Quantcast
Advertisement
 Email

 First Name

 Last Name

 Company

 Country
CAPTCHA code
Captcha: (type the characters above)

DUO TO RULE ISLAND
Two heads are better than one. (6/18a)
GUETTA GOES GLOBAL WITH WARNER MUSIC
Bugs is dancing in the street. (6/18a)
REVENUE CHART:
LIL BIG BUCKS
Pull up the Brinks truck. (6/18a)
TOP 20: POLO MATCH
Looks like we have a horse race. (6/17a)
MUSIC’S HOTTEST FIRMS: GREENBERG TRAURIG
Myriad lawyers, no waiting. (6/18a)
RHYTHM, BLUES AND THE FUTURE
The musical tapestry we know as R&B.
WHO'S NEXT?
Predicting the next big catalog deal.
JUST THE VAX, MA'AM
Once we all get vaccinated, how long before we can party?
WORLDWIDE GROOVE
How is globalization bringing far-flung territories into the musical mainstream?
Music City
CITY SCHOOLS GET A HISTORY LESSON
4/6/21

A partnership between The National Museum of African American Music and the philanthropic arm of the Country Music will bring the museum’s collaborative project, Music Legends & Heroes, to select high schools within Metro Nashville Public Schools.

The focus is on teaching students about the impact of African-Americans on music and songwriting, and will allow students to take a leadership role in organizing and implementing a live virtual performance element at their schools. Several country artists—BRELAND, Willie Jones, Reyna Roberts and Tiera—will mentor students.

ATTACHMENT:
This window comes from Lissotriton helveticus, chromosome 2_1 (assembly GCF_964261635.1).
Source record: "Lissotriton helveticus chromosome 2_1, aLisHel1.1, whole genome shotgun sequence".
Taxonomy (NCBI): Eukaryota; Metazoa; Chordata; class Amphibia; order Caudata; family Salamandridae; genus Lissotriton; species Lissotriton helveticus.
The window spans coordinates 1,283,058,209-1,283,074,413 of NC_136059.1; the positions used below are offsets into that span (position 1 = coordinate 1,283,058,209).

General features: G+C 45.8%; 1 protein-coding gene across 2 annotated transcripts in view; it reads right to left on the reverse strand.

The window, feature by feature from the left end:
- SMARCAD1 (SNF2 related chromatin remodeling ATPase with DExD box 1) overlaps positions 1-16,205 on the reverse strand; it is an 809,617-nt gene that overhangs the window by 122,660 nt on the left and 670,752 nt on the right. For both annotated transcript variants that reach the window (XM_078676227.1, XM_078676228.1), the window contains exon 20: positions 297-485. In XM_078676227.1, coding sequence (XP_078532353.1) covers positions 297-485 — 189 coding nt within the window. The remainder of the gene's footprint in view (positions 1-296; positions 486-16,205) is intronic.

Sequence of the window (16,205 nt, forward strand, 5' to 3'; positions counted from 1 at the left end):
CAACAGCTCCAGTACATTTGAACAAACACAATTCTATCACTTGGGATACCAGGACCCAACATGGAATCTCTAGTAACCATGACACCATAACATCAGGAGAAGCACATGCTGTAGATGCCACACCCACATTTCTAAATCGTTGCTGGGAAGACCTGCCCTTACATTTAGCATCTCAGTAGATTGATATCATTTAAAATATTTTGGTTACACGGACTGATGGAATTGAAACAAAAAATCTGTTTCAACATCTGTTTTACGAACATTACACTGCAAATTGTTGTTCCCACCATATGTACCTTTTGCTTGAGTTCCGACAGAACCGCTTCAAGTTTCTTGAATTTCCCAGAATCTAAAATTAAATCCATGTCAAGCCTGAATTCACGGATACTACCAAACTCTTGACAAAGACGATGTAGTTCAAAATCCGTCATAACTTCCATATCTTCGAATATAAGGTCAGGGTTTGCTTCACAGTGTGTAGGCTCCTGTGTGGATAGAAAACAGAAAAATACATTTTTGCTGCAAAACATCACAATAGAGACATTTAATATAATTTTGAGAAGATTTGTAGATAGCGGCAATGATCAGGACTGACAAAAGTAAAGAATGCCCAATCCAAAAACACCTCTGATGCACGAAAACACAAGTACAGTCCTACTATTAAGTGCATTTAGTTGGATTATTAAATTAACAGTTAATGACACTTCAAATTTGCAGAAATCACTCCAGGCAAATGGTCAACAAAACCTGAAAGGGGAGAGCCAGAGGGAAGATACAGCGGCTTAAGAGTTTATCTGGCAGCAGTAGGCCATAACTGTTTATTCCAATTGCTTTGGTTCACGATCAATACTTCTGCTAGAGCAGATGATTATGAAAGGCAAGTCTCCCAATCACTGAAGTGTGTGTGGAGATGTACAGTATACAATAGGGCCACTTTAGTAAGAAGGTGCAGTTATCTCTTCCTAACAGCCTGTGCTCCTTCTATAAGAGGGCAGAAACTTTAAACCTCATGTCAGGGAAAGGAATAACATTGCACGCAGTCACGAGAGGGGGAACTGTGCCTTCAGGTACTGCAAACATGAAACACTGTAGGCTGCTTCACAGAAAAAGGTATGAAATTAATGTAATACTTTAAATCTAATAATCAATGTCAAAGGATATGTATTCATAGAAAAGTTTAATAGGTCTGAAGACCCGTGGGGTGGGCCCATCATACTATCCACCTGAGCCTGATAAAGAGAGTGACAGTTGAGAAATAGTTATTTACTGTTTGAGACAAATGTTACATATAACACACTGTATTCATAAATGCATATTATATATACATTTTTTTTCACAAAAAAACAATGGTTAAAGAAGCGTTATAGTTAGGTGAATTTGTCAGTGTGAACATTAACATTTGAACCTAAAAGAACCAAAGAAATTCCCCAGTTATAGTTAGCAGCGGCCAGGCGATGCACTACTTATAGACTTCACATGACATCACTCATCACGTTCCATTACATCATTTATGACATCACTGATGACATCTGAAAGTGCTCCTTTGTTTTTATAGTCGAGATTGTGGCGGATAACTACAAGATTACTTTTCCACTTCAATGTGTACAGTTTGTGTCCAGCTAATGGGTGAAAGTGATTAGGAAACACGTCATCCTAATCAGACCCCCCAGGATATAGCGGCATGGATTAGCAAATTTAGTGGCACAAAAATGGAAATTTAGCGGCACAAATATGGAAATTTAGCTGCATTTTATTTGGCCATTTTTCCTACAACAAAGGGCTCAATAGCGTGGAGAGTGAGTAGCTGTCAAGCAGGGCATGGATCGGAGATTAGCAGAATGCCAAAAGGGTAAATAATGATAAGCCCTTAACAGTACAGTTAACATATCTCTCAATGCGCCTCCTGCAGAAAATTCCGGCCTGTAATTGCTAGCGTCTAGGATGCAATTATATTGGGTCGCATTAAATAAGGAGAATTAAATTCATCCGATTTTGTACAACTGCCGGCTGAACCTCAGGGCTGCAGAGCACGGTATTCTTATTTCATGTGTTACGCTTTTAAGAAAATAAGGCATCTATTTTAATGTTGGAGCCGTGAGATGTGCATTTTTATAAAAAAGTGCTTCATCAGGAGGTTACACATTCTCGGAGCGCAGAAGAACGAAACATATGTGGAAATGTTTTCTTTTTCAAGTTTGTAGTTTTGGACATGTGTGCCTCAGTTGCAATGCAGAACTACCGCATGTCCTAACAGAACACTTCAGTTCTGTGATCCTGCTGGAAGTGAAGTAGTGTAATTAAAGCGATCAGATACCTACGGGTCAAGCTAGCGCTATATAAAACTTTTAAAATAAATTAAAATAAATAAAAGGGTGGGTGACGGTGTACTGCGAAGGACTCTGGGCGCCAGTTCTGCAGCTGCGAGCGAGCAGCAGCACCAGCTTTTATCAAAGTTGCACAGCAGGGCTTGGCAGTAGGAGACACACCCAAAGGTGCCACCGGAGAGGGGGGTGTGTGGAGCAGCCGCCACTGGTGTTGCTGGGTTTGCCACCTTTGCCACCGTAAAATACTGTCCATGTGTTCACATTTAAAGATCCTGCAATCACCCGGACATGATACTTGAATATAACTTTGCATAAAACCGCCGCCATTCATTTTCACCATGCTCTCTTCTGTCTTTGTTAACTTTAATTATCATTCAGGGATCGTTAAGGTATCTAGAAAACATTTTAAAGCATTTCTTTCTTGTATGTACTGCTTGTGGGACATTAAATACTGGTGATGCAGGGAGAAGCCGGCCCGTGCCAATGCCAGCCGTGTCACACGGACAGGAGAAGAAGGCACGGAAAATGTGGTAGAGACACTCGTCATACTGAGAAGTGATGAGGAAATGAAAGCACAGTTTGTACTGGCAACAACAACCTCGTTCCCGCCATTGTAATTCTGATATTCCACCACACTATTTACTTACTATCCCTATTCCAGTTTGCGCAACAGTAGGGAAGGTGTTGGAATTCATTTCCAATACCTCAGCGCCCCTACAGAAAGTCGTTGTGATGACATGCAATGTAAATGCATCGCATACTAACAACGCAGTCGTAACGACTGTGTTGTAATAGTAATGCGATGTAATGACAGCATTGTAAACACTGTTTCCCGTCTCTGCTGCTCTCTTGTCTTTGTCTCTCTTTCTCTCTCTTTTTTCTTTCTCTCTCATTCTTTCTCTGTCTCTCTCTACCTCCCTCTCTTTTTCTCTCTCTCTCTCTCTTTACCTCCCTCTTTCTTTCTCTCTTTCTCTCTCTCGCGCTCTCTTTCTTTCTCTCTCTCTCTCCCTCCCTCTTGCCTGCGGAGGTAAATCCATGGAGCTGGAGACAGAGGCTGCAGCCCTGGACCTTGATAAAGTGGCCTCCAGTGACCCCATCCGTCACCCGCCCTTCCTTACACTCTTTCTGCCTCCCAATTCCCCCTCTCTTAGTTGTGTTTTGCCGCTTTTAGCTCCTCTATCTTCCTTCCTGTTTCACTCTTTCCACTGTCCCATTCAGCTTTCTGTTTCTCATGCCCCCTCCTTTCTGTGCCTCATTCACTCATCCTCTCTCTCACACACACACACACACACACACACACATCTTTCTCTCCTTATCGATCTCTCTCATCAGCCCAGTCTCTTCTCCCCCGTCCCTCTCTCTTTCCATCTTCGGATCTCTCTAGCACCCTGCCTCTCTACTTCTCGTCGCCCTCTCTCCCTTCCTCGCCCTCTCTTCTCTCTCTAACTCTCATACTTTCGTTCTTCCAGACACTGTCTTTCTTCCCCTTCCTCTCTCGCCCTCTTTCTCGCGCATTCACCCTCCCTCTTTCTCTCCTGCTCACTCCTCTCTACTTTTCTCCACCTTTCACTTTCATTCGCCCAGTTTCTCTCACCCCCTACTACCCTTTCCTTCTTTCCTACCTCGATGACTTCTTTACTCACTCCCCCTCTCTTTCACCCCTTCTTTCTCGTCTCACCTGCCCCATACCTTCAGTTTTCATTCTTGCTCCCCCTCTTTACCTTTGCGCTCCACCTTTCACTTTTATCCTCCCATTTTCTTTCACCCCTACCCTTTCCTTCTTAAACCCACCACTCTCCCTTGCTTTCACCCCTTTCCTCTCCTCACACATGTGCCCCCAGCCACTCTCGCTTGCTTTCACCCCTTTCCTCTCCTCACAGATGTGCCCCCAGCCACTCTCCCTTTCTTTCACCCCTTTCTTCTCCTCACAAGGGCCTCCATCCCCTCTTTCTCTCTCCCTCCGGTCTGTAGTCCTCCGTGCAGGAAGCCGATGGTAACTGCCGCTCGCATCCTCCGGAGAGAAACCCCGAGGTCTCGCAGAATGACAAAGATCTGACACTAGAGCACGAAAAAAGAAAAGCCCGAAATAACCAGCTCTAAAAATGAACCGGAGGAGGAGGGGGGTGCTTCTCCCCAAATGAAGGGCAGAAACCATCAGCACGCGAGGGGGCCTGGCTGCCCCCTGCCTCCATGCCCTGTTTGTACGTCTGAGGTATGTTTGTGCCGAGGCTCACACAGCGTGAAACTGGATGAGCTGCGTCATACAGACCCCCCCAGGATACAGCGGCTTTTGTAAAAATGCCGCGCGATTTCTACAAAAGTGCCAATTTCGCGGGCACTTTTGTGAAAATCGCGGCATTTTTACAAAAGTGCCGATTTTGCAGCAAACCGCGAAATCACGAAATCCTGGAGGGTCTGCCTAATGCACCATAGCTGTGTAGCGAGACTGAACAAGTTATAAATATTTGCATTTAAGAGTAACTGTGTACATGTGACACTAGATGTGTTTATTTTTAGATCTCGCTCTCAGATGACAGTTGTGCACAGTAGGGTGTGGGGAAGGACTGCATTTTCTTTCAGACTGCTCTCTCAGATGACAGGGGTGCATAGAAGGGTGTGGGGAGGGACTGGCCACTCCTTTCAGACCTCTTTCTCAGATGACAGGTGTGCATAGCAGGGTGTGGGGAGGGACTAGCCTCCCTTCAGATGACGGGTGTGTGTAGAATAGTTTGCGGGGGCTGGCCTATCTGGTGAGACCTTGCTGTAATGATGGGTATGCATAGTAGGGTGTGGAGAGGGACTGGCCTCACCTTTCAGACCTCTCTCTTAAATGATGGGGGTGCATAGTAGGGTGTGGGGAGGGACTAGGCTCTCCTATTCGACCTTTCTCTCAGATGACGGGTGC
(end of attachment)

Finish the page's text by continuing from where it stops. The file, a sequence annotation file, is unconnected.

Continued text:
“NMAAM and the CMA Foundation have long shared the same mission of supporting Nashville schools through extensive music education and programs, so this partnership was a natural fit,” says Tamar Smithers, NMAAM Director of Education and Public Programs. “Through our Museum Without Walls program, NMAAM has already reached more than 132,000 individuals through our programming, and we hope this is just the beginning of our work with the CMA Foundation to share our message across the city.”

Music Legends & Heroes will conclude in June with a songwriting contest for participants to write a song with their class based on Black history and Black musicians, artists or activists. The program is expected to reach more than 200 students across Nashville.

Sarah Trahern, CMA Chief Executive Officer, said, “NMAAM’s mission to educate the world, preserve the legacy and celebrate the role African Americans play in creating the American soundtrack goes beyond any single genre. We are delighted to work alongside Henry Hicks and his team on the Music Legends & Heroes program, which will provide students the opportunity to learn about all genres of music.”